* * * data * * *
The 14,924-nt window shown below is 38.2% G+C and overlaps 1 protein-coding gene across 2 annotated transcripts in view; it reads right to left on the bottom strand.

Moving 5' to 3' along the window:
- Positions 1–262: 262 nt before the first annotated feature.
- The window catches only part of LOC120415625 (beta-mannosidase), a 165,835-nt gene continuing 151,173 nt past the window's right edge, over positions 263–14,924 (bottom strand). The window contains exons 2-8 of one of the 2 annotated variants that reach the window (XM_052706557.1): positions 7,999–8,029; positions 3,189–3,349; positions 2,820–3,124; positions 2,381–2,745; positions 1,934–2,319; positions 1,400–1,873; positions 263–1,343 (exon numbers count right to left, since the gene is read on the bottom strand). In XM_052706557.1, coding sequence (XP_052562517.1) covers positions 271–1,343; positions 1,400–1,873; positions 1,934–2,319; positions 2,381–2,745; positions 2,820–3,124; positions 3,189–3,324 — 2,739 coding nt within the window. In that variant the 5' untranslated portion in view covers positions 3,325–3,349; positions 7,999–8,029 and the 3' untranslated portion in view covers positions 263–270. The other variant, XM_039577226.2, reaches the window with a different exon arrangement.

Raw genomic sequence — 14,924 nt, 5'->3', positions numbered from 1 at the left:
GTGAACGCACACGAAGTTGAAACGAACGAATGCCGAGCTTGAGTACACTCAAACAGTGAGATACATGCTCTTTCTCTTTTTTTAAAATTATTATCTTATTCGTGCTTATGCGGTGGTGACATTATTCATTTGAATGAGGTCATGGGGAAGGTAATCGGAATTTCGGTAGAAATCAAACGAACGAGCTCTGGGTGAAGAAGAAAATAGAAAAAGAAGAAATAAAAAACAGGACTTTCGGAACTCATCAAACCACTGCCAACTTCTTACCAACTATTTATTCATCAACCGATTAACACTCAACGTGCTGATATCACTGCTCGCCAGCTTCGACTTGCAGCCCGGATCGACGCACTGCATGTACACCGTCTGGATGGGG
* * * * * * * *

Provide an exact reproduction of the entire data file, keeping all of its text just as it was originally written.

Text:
The 14,924-nt window shown below is 38.2% G+C and overlaps 1 protein-coding gene across 2 annotated transcripts in view; it reads right to left on the bottom strand.

Moving 5' to 3' along the window:
- Positions 1–262: 262 nt before the first annotated feature.
- The window catches only part of LOC120415625 (beta-mannosidase), a 165,835-nt gene continuing 151,173 nt past the window's right edge, over positions 263–14,924 (bottom strand). The window contains exons 2-8 of one of the 2 annotated variants that reach the window (XM_052706557.1): positions 7,999–8,029; positions 3,189–3,349; positions 2,820–3,124; positions 2,381–2,745; positions 1,934–2,319; positions 1,400–1,873; positions 263–1,343 (exon numbers count right to left, since the gene is read on the bottom strand). In XM_052706557.1, coding sequence (XP_052562517.1) covers positions 271–1,343; positions 1,400–1,873; positions 1,934–2,319; positions 2,381–2,745; positions 2,820–3,124; positions 3,189–3,324 — 2,739 coding nt within the window. In that variant the 5' untranslated portion in view covers positions 3,325–3,349; positions 7,999–8,029 and the 3' untranslated portion in view covers positions 263–270. The other variant, XM_039577226.2, reaches the window with a different exon arrangement.

Raw genomic sequence — 14,924 nt, 5'->3', positions numbered from 1 at the left:
GTGAACGCACACGAAGTTGAAACGAACGAATGCCGAGCTTGAGTACACTCAAACAGTGAGATACATGCTCTTTCTCTTTTTTTAAAATTATTATCTTATTCGTGCTTATGCGGTGGTGACATTATTCATTTGAATGAGGTCATGGGGAAGGTAATCGGAATTTCGGTAGAAATCAAACGAACGAGCTCTGGGTGAAGAAGAAAATAGAAAAAGAAGAAATAAAAAACAGGACTTTCGGAACTCATCAAACCACTGCCAACTTCTTACCAACTATTTATTCATCAACCGATTAACACTCAACGTGCTGATATCACTGCTCGCCAGCTTCGACTTGCAGCCCGGATCGACGCACTGCATGTACACCGTCTGGATGGGG